Paine spent 1790s in France and during this time, he became deeply involved in the Revolution. “The Rights of Man” is one of the most important Paine’s works, in which he defends the French Revolution. In 1792, Paine was elected to the French National Convention, although he did not speak French. Robespierre considered Paine an enemy. In 1793, Paine was arrested in Paris, but released in 1794. This was the time when “The Age of Reason” was created. This book promoted freethinking and reason and argued against Christian doctrines.
Paine’s “Common Sense” was published in 1776, anonymously. This pamphlet signed by “an Englishman” had incredible success. Of all books in the U.S. history, this pamphlet had the greatest popularity and largest sale.
Thomas Paine Quotes
Let them call me a rebel and I welcome it; I feel no concern from it; but I should suffer the misery of demons should I make a whore of my soul.
I love the man that can smile in trouble, that can gather strength from distress, and grow brave by reflection. ‘Tis the business of little minds to shrink, but he whose heart is firm, and whose conscience approves his conduct, will pursue his principles unto death.
Lead, follow, or get out of the way.
If there must be trouble, let it be in my day, that my child may have peace.
He that would make his own liberty secure, must guard even his enemy from oppression; for if he violates this duty, he establishes a precedent that will reach to himself.
The instant formal government is abolished, society begins to act. A general association takes place, and common interest produces common security.
It is not a field of a few acres of ground, but a cause, that we are defending, and whether we defeat the enemy in one battle, or by degrees, the consequences will be the same.
The supposed quietude of a good man allures the ruffian; while on the other hand arms, like laws, discourage and keep the invader and plunderer in awe, and preserve order in the world, as well as property. The same balance would be preserved were all the world destitute of arms for all would be alike; but since some will not, others dare not lay them aside. Horrid mischief would ensue were one half the world deprived of the use of them.
What we obtain too cheap, we esteem too lightly; it is dearness only that gives everything its value.
It is error only, and not truth, that shrinks from inquiry.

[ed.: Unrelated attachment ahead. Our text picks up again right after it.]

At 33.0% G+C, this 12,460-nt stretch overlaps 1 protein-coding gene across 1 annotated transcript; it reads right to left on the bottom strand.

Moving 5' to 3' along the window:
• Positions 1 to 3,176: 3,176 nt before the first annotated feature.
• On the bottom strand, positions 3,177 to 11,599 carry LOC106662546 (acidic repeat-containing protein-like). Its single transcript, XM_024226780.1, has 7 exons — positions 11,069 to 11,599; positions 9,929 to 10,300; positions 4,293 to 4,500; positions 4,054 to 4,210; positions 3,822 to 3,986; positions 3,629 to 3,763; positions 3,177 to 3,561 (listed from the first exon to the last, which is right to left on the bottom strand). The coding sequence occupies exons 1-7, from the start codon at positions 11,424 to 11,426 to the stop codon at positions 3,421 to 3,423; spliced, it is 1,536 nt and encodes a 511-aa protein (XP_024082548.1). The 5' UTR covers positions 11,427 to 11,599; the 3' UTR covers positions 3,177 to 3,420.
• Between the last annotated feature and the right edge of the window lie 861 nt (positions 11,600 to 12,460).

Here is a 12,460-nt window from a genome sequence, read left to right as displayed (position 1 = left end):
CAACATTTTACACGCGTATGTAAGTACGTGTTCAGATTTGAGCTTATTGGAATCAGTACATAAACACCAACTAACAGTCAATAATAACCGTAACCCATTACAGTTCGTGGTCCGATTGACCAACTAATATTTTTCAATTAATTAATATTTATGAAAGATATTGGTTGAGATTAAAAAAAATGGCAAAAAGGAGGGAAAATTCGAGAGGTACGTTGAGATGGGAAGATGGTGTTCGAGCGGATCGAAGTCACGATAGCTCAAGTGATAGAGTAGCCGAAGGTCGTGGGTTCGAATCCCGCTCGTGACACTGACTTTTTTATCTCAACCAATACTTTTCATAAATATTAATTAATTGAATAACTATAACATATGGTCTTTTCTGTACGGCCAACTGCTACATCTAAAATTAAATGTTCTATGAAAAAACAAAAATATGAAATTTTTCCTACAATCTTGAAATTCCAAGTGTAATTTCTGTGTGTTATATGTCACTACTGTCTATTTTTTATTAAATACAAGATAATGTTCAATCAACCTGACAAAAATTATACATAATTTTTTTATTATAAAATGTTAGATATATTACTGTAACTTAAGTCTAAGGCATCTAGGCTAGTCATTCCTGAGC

The strength and power of despotism consists wholly in the fear of resistance.
Character is much easier kept than recovered.
We have it in our power to begin the world over again.
Every science has for its basis a system of principles as fixed and unalterable as those by which the universe is regulated and governed. Man cannot make principles; he can only discover them.
Belief in a cruel God makes a cruel man.
To say that any people are not fit for freedom, is to make poverty their choice, and to say they had rather be loaded with taxes than not.
He that would make his own liberty secure must guard even his enemy from oppression.
The most formidable weapon against errors of every kind is reason.
The harder the conflict, the more glorious the triumph.
It is necessary to the happiness of man that he be mentally faithful to himself. Infidelity does not consist in believing, or in disbelieving, it consists in professing to believe what he does not believe.
My country is the world. My religion is to do good.
The real man smiles in trouble, gathers strength from distress, and grows brave by reflection.
Reason obeys itself; and ignorance submits to whatever is dictated to it.
Society in every state is a blessing, but government, even in its best state, is but a necessary evil; in its worst state, an intolerable one.
Those who expect to reap the blessings of freedom must, like men, undergo the fatigue of supporting it.
When men yield up the privilege of thinking, the last shadow of liberty quits the horizon.
The greatest remedy for anger is delay.
A thing moderately good is not so good as it ought to be. Moderation in temper is always a virtue; but moderation in principle is always a vice.
It is an affront to treat falsehood with complaisance.
But such is the irresistible nature of truth, that all it asks, and all it wants is the liberty of appearing.
He who dares not to offend cannot be honest.
A long habit of not thinking a thing wrong gives it a superficial appearance of being right.